The Dream Makeover
You've always wondered what would happen if you had the time and money to overhaul your game. As he faced a mid-life golf crisis, we gave our man the works. OK, Owen: Show us what you've got
One of the older guys at my club was struggling. He had lost yardage off the tee, and too many of his drives were finding the trees, and his iron shots had morphed into feeble leakers. He still played pretty well, in streaks -- if you hit lots of bad tee shots, you eventually learn to get up and down from 50 yards -- but his handicap was creeping upward. On a good day, he could sink enough 10-foot putts to compete with decent players, but his game had deteriorated, and he knew it.
Back at the club, though, I noticed that most of the guys who were beating me were my age or older, and that some of them were better golfers now than they had been when I met them. Maybe the thing that was gnawing at my swing wasn't age-related, after all. And even if it was age-related there might be something I could do about it. Suddenly, I realized that I would never forgive myself if I gave up on my game without first throwing a lot of this magazine's money at my problems.
And so, last May, I embarked on a long-term project to rejuvenate myself as a golfer. I went to Arizona to have my swing remodeled by one of the country's top teachers, and followed up with two post-visit checkups; I replaced all my golf clubs with brand-new, custom-fitted ones, after having my swing analyzed by guys who do custom-fittings for pros; I spent a full day being worked over, mentally, by the nation's leading sport psychologist; I started getting regular exercise; and I replaced all my Dockers with some other Dockers. It was an experiment in turning back my personal golf clock, and it worked better than I had dared to hope.
From tennis balls to golf Like many recreational players, I am susceptible to a superstitious fear that fussing with a swing flaw might just make it worse. It was with some trepidation, therefore, that I arrived at the Legend Trail Golf Club, a desert course about 35 miles northeast of downtown Phoenix, to spend most of a week under the supervision of Shelby Futch, who is the chief executive officer of the Golf Digest Schools. Shelby is 63 years old. He grew up in West Texas, won the Illinois PGA Championship in 1975 and made a brief attempt to earn a living as a touring professional. ("After about a year, I decided that if I wanted to live indoors I'd better find something else.") He now runs his own company, called Scottsdale Golf Group, which also owns John Jacobs' Golf Schools, and owns or manages a number of Arizona golf courses, among them Legend Trail.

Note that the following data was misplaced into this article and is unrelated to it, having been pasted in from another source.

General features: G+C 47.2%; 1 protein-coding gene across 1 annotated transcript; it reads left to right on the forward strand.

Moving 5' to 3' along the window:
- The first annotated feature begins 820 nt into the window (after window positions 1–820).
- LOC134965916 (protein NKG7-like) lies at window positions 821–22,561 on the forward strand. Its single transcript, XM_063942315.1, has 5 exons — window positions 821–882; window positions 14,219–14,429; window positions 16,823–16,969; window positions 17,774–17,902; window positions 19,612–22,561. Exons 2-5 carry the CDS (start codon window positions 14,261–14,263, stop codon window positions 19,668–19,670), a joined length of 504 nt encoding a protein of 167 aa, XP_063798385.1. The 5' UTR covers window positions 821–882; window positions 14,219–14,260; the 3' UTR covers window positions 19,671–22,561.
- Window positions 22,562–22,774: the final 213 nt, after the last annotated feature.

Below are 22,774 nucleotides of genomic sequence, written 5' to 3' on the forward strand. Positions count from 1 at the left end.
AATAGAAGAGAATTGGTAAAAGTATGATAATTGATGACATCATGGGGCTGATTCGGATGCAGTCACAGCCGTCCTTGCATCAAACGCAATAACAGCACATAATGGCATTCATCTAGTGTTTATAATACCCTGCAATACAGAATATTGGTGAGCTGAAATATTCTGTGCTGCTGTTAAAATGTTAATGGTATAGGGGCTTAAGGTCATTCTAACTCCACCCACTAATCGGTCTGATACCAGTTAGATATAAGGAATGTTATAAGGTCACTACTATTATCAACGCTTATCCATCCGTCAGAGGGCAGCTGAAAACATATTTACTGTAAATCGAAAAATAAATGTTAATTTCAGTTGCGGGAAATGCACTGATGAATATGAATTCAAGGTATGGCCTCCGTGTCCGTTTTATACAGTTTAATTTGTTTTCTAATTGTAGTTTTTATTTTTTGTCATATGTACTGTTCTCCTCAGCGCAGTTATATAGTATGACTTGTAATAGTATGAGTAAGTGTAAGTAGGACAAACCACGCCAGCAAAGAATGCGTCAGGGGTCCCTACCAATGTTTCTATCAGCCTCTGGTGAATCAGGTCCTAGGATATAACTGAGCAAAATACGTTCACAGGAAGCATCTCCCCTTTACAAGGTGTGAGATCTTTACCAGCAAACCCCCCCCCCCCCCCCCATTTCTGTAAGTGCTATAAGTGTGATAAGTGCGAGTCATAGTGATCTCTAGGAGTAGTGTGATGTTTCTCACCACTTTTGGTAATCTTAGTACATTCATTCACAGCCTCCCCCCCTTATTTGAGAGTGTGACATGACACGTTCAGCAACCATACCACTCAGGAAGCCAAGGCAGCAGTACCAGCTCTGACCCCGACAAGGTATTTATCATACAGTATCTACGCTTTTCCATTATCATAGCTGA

Shelby learned to play golf the way good players often used to: by reinventing the swing for himself. When he was 10, his father, who was an oil-refinery laborer, won a $25 set of Bobby Jones clubs in a poker game. He knew nothing about golf -- his family had been sharecroppers in Louisiana -- so he gave the clubs to Shelby, telling him only that they were for "hitting balls."
There was no golf course within 50 miles of the oil-company housing in which the Futch family lived, but there was a tennis court, on which Shelby and the other workers' children spent their summers playing softball. Between games, Shelby would take a few tennis balls into the wheat fields and whack them around, letting the clubs teach him what to do.
A couple of years later, his father was transferred to Oklahoma, and Shelby decided to try out for the golf team at his new middle school. "I went up to the tee and put down a tennis ball, and the coach thought I was being a smartass," he told me. "But I had never actually seen golf played, and I didn't know there was such a thing as a golf ball." The coach eventually determined that Shelby was merely ignorant. "I missed the first golf ball I swung at, because it was so small, but then I hit it, and I couldn't believe how far it went."